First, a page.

The US EIA has issued a new forecast, predicting that US shale output will slow down to a 1.1 mmb/d gain over 2020. That’s still optimistic, taking total US production to 13.3 mmb/d. In 2021, however, the EIA think output growth will fall even further, to an annual gain of just 400,000 b/d. Implicit to that forecast is that the EIA expects prices to remain subdued over the new two years, because shale drillers would respond to higher prices with increased drilling. There is also production structure to consider. Shale well produce immediate results, but show steep declines after. From 2012 to 2019, the amount of drilled but uncompleted (DUCs) wells – ie. wells that can be exploited within a short time frame – grew and grew; in the last 9 months, the glut of DUCs has shrunk – suggested that the industry is not drilling new wells as fast as they are completing already-drilled. Drilling activity has declined, and the chronic decline in the Baker Hughes active rig count – 18 of the last 21 weeks showed a net loss of rigs – is just proof of that.

It may not be the picture that Dan Brouilette wants to paint, but it is reality. The shale slowdown is real. It is also true that shale activity would increase if prices rose to more viable levels – say the US$65-70/b range – but let’s be honest, what are the odds of that happening when shale itself is the cause of weakening prices.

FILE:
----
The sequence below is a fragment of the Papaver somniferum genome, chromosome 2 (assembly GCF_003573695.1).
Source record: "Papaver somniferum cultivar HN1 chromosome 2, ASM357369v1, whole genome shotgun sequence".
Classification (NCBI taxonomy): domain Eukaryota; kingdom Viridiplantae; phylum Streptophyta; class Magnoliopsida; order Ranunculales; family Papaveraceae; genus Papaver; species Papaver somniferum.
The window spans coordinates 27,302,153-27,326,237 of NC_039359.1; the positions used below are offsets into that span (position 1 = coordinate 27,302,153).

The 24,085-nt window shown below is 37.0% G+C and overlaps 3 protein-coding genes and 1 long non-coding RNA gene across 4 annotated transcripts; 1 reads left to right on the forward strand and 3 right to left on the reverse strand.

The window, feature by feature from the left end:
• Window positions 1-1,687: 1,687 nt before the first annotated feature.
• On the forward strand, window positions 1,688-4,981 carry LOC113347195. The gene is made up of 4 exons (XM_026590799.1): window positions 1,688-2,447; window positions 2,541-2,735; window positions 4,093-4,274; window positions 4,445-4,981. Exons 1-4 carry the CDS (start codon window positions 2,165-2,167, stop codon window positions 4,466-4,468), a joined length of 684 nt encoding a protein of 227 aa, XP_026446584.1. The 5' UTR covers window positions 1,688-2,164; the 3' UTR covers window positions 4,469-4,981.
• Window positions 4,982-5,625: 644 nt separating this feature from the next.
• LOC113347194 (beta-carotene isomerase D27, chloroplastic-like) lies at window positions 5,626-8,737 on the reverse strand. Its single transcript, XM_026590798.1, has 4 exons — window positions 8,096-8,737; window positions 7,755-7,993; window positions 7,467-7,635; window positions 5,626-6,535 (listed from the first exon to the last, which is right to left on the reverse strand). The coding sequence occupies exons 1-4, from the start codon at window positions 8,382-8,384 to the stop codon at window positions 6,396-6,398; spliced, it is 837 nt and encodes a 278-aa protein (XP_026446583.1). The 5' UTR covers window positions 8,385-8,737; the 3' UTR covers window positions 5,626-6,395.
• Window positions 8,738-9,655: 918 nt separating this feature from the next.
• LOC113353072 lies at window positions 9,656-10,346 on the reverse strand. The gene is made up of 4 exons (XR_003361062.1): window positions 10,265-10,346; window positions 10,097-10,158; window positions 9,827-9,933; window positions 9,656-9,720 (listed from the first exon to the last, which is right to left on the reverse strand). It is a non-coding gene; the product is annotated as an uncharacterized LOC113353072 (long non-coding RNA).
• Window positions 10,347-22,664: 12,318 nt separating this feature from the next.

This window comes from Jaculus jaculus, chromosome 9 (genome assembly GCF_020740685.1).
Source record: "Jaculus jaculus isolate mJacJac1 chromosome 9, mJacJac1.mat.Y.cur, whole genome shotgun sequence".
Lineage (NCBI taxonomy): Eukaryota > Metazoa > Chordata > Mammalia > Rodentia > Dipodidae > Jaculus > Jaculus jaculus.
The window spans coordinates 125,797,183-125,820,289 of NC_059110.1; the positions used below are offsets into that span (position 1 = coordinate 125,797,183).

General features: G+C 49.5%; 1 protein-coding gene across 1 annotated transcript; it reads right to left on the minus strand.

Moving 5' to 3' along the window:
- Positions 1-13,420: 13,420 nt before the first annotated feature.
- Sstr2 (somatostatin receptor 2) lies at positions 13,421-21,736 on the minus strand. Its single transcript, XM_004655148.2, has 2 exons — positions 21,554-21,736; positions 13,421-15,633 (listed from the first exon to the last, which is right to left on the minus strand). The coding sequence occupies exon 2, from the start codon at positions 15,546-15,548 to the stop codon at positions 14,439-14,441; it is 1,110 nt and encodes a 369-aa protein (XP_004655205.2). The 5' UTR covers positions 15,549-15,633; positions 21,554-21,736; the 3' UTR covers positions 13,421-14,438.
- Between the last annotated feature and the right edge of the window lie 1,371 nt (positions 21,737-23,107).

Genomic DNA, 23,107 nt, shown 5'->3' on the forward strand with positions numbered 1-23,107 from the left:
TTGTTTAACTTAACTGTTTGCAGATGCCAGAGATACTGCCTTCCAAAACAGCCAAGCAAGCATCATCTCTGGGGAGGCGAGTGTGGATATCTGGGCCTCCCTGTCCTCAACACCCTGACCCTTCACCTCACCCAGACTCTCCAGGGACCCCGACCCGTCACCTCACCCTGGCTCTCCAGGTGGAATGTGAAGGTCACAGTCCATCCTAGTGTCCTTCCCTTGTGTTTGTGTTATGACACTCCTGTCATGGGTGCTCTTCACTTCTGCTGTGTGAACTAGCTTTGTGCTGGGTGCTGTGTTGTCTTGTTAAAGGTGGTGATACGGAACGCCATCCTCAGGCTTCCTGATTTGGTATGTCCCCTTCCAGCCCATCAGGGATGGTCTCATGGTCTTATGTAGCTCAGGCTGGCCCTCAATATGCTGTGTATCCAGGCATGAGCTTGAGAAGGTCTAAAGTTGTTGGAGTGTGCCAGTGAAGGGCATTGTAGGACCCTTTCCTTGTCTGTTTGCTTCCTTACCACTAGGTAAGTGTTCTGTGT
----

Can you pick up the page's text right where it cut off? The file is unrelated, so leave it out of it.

January, 28 2020
Flow Meter | Types Of Flow Meters From Nagmanflow

Nagman has diversified into dealing with Flow meters or Instruments viz Electro-Magnetic Flow Meters, Coriolis Mass Flow Meter, Positive Displacement Flow Meter, Vortex Flow Meter, Turbine Flow Meter, Ultrasonic Flow Meter.

Electro-Magnetic Flow Meter:
Size : DN 3 to DN 3000 mm
Flow Velocity : 0.5 m/s to 15 m/s
Accuracy : ±0.5%, ±0.2% of Reading

Coriolis Mass Flow Meter:
Size : DN8~DN300
Flow Range : 8 to 2500000 Kg/hr (for liquids)
4 to 2500000 Kg/hr (for gases)
Accuracy : 0.1% 0.2% 0.5% of Normal Flow Range

Positive Displacement Flow Meter:
Size : DN 15 ~ DN 400
Max. Flow Range : 0.3 m3/hr to 1800 m3/hr
(Will vary based on the measured media & temperature)
Accuracy : 0.1% 0.2% 0.5%

Vortex Flow Meter:
Size : DN 25 to DN 300
Flow Range : 1.3 m3/hr to 2000 m3/hr (Water)
8.0 m3/hr to 10000 m3/hr (Air)
Accuracy : ±1.0% of Reading

Turbine Flow Meter:
Size : DN 4 to DN 200
Flow Range : 0.02 m3 /hr to 680 m3 /hr
Accuracy : 1.0% or 0.5% of Rate

Ultrasonic Flow Meter:
Type : Hand held Ultrasonic Flow meter with S2, M2, L2 Sensors
Accuracy : ±1% of Reading at rates > 0.2 mps
Measuring Range : DN 15 – DN 6000


January, 24 2020
EIA expects U.S. net natural gas exports to almost double by 2021